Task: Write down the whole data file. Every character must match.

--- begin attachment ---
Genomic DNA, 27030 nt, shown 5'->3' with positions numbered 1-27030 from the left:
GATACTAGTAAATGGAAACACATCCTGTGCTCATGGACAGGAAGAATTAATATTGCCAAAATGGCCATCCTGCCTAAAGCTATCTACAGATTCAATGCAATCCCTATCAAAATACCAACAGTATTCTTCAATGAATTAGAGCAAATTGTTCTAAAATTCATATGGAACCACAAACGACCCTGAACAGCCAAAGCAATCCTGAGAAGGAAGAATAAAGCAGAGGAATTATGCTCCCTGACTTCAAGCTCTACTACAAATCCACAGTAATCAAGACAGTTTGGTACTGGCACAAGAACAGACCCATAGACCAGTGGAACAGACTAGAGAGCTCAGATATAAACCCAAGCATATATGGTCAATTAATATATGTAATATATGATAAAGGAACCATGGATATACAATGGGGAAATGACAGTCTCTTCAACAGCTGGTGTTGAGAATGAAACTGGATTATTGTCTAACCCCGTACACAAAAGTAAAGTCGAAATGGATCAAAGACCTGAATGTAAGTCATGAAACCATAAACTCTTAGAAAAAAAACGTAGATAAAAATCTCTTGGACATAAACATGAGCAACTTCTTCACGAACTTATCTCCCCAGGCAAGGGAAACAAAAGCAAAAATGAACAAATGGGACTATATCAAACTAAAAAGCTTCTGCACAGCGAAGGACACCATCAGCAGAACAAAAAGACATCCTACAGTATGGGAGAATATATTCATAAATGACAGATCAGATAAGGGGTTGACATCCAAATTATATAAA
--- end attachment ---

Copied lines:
Genomic DNA, 27030 nt, shown 5'->3' with positions numbered 1-27030 from the left:
GATACTAGTAAATGGAAACACATCCTGTGCTCATGGACAGGAAGAATTAATATTGCCAAAATGGCCATCCTGCCTAAAGCTATCTACAGATTCAATGCAATCCCTATCAAAATACCAACAGTATTCTTCAATGAATTAGAGCAAATTGTTCTAAAATTCATATGGAACCACAAACGACCCTGAACAGCCAAAGCAATCCTGAGAAGGAAGAATAAAGCAGAGGAATTATGCTCCCTGACTTCAAGCTCTACTACAAATCCACAGTAATCAAGACAGTTTGGTACTGGCACAAGAACAGACCCATAGACCAGTGGAACAGACTAGAGAGCTCAGATATAAACCCAAGCATATATGGTCAATTAATATATGTAATATATGATAAAGGAACCATGGATATACAATGGGGAAATGACAGTCTCTTCAACAGCTGGTGTTGAGAATGAAACTGGATTATTGTCTAACCCCGTACACAAAAGTAAAGTCGAAATGGATCAAAGACCTGAATGTAAGTCATGAAACCATAAACTCTTAGAAAAAAAACGTAGATAAAAATCTCTTGGACATAAACATGAGCAACTTCTTCACGAACTTATCTCCCCAGGCAAGGGAAACAAAAGCAAAAATGAACAAATGGGACTATATCAAACTAAAAAGCTTCTGCACAGCGAAGGACACCATCAGCAGAACAAAAAGACATCCTACAGTATGGGAGAATATATTCATAAATGACAGATCAGATAAGGGGTTGACATCCAAATTATATAAA